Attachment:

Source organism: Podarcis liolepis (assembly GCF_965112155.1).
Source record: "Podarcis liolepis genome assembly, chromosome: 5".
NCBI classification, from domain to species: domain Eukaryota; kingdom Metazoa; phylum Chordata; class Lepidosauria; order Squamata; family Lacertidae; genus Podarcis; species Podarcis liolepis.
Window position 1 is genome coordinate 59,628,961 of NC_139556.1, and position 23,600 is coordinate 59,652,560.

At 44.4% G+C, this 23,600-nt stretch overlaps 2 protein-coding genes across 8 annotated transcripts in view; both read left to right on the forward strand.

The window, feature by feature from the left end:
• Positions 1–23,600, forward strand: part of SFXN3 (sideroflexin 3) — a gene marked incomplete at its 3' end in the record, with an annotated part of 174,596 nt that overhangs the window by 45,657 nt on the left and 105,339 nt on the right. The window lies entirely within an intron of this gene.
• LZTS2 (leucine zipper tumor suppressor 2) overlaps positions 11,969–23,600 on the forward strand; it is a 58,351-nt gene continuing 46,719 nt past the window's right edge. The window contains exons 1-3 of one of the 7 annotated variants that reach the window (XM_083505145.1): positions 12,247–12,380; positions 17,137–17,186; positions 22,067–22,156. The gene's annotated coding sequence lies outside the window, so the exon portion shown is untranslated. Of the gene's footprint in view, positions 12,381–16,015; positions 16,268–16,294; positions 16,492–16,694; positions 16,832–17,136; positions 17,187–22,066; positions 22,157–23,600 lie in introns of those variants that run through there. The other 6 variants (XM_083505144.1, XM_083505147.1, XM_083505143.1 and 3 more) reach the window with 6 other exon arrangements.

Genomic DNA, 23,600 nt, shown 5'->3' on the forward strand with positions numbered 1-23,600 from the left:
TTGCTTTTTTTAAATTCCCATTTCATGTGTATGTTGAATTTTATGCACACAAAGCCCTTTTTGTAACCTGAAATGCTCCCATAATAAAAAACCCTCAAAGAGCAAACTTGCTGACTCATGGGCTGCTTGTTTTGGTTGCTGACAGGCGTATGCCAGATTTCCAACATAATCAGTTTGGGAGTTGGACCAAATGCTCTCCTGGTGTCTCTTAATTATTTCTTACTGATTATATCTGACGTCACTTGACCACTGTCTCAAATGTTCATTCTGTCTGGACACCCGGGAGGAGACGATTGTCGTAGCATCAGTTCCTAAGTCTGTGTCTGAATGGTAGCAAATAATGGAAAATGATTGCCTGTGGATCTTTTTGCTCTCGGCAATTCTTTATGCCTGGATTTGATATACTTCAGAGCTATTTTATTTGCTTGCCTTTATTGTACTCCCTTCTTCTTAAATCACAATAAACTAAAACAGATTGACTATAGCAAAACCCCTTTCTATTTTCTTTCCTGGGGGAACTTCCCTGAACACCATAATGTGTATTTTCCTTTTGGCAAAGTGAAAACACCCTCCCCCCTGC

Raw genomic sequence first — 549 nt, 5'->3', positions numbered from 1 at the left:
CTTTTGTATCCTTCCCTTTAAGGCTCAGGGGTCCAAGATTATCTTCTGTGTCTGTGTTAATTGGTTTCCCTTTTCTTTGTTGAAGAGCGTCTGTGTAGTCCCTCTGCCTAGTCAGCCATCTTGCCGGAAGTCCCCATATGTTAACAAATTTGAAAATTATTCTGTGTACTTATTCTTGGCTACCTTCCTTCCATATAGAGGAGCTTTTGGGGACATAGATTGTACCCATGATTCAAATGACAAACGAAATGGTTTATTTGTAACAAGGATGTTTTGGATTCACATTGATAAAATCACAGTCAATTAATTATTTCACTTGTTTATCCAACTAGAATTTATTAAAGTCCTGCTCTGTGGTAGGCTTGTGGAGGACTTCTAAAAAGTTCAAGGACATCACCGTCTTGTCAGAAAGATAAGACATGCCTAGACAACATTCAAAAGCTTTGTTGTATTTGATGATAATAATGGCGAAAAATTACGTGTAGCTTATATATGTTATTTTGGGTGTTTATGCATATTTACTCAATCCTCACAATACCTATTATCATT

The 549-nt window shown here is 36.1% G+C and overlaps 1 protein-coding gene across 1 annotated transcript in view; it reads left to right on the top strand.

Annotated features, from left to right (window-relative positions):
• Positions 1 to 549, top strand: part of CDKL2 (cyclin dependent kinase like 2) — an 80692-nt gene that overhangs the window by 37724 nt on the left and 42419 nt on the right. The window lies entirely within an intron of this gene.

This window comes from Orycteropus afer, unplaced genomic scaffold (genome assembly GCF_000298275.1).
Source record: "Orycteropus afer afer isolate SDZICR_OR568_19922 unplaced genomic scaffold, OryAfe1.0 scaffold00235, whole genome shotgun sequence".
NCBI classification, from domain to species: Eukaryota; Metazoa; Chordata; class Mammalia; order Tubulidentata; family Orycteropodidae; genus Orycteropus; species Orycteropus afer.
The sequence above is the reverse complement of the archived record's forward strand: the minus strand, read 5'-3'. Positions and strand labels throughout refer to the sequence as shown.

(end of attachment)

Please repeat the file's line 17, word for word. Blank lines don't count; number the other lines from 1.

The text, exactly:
Source record: "Orycteropus afer afer isolate SDZICR_OR568_19922 unplaced genomic scaffold, OryAfe1.0 scaffold00235, whole genome shotgun sequence".